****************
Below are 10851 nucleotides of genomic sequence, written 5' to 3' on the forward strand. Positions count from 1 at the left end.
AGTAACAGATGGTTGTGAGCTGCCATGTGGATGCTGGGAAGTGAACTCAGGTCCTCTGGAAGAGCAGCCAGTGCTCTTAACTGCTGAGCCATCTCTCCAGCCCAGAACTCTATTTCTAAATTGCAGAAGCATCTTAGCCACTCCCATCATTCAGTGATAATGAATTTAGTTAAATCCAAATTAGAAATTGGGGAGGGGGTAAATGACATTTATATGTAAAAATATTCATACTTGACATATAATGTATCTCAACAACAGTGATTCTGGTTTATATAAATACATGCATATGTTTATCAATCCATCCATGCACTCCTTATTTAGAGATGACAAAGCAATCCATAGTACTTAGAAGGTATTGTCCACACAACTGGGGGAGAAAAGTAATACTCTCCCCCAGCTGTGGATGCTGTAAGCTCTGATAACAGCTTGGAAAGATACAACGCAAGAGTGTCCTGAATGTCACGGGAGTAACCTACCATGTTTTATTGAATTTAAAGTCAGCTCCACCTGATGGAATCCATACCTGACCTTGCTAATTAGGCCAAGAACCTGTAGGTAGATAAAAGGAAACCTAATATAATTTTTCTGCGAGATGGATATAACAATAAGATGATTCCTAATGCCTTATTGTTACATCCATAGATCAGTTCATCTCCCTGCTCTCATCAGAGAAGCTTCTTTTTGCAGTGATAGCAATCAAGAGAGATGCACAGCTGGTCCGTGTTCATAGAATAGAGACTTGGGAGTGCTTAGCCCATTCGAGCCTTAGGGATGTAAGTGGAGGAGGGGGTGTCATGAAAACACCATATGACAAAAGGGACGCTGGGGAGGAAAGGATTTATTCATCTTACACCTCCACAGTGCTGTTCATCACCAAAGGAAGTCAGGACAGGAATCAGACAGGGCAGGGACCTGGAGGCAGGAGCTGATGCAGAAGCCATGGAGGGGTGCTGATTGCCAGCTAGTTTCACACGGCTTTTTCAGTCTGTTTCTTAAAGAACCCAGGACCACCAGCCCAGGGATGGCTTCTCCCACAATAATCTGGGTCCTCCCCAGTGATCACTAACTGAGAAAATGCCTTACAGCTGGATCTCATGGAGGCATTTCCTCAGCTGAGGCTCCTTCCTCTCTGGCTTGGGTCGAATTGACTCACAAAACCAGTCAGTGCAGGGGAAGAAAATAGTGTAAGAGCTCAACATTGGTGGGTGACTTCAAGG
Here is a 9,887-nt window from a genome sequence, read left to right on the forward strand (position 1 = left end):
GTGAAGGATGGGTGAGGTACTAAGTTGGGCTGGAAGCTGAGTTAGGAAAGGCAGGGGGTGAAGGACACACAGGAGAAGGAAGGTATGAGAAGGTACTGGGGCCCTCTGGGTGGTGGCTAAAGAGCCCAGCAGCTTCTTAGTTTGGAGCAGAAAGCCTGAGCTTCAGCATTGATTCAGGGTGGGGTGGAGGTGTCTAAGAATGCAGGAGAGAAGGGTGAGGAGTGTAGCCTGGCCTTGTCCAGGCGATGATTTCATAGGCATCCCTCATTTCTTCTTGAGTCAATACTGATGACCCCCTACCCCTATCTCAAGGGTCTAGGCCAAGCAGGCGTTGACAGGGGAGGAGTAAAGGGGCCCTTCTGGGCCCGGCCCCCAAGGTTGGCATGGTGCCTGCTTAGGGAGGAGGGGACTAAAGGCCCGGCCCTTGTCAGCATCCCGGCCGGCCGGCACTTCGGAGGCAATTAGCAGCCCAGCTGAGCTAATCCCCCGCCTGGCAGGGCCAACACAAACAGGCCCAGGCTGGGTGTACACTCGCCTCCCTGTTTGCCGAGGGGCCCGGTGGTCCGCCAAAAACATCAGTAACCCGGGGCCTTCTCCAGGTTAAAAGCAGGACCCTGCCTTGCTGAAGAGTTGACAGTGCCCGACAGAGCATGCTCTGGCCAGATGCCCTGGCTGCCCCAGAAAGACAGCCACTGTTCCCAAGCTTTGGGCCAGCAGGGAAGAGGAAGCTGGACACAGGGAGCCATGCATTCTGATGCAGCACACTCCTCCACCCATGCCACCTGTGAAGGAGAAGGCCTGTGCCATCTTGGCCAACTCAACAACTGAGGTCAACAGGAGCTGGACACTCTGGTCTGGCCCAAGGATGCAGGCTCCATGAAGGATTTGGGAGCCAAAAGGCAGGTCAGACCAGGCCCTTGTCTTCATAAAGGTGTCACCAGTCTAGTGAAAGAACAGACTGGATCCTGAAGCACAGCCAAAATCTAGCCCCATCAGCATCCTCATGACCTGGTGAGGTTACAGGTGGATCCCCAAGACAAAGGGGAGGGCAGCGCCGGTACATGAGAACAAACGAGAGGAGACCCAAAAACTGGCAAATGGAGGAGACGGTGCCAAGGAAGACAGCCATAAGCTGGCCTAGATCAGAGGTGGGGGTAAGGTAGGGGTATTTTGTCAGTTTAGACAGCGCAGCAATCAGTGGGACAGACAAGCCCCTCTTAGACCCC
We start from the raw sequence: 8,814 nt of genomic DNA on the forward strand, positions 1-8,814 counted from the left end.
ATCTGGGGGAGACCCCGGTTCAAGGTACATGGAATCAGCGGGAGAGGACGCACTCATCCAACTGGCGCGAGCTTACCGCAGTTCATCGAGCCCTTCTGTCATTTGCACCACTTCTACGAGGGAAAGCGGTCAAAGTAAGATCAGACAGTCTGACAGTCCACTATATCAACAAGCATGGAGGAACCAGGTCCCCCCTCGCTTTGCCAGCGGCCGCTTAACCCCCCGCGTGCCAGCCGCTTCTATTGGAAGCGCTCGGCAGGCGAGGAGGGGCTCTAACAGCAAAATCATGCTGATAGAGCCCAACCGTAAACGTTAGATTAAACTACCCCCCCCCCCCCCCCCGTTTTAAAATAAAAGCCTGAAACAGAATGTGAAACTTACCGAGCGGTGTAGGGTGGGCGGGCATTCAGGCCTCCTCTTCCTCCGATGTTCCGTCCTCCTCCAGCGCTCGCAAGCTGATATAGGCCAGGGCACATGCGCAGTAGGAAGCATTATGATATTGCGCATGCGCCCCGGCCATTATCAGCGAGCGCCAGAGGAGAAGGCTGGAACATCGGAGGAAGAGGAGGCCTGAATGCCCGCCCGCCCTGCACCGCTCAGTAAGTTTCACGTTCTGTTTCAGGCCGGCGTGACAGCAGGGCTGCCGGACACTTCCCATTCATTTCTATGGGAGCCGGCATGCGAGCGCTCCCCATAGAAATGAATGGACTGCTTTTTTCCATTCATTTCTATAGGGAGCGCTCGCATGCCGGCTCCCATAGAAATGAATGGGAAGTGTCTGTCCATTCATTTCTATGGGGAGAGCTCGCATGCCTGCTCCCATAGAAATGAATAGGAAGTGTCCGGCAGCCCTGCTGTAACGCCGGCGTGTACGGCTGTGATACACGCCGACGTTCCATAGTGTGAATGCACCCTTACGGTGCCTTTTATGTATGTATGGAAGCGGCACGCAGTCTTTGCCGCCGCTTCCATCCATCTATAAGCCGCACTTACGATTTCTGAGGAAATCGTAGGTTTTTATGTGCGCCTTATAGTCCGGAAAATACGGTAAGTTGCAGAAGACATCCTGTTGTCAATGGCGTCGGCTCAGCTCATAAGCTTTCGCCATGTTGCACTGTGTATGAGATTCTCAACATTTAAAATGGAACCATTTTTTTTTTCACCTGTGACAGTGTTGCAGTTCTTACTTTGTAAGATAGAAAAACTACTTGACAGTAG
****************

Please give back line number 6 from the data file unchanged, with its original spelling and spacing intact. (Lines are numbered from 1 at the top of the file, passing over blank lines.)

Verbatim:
ATCTGGGGGAGACCCCGGTTCAAGGTACATGGAATCAGCGGGAGAGGACGCACTCATCCAACTGGCGCGAGCTTACCGCAGTTCATCGAGCCCTTCTGTCATTTGCACCACTTCTACGAGGGAAAGCGGTCAAAGTAAGATCAGACAGTCTGACAGTCCACTATATCAACAAGCATGGAGGAACCAGGTCCCCCCTCGCTTTGCCAGCGGCCGCTTAACCCCCCGCGTGCCAGCCGCTTCTATTGGAAGCGCTCGGCAGGCGAGGAGGGGCTCTAACAGCAAAATCATGCTGATAGAGCCCAACCGTAAACGTTAGATTAAACTACCCCCCCCCCCCCCCCCGTTTTAAAATAAAAGCCTGAAACAGAATGTGAAACTTACCGAGCGGTGTAGGGTGGGCGGGCATTCAGGCCTCCTCTTCCTCCGATGTTCCGTCCTCCTCCAGCGCTCGCAAGCTGATATAGGCCAGGGCACATGCGCAGTAGGAAGCATTATGATATTGCGCATGCGCCCCGGCCATTATCAGCGAGCGCCAGAGGAGAAGGCTGGAACATCGGAGGAAGAGGAGGCCTGAATGCCCGCCCGCCCTGCACCGCTCAGTAAGTTTCACGTTCTGTTTCAGGCCGGCGTGACAGCAGGGCTGCCGGACACTTCCCATTCATTTCTATGGGAGCCGGCATGCGAGCGCTCCCCATAGAAATGAATGGACTGCTTTTTTCCATTCATTTCTATAGGGAGCGCTCGCATGCCGGCTCCCATAGAAATGAATGGGAAGTGTCTGTCCATTCATTTCTATGGGGAGAGCTCGCATGCCTGCTCCCATAGAAATGAATAGGAAGTGTCCGGCAGCCCTGCTGTAACGCCGGCGTGTACGGCTGTGATACACGCCGACGTTCCATAGTGTGAATGCACCCTTACGGTGCCTTTTATGTATGTATGGAAGCGGCACGCAGTCTTTGCCGCCGCTTCCATCCATCTATAAGCCGCACTTACGATTTCTGAGGAAATCGTAGGTTTTTATGTGCGCCTTATAGTCCGGAAAATACGGTAAGTTGCAGAAGACATCCTGTTGTCAATGGCGTCGGCTCAGCTCATAAGCTTTCGCCATGTTGCACTGTGTATGAGATTCTCAACATTTAAAATGGAACCATTTTTTTTTTCACCTGTGACAGTGTTGCAGTTCTTACTTTGTAAGATAGAAAAACTACTTGACAGTAG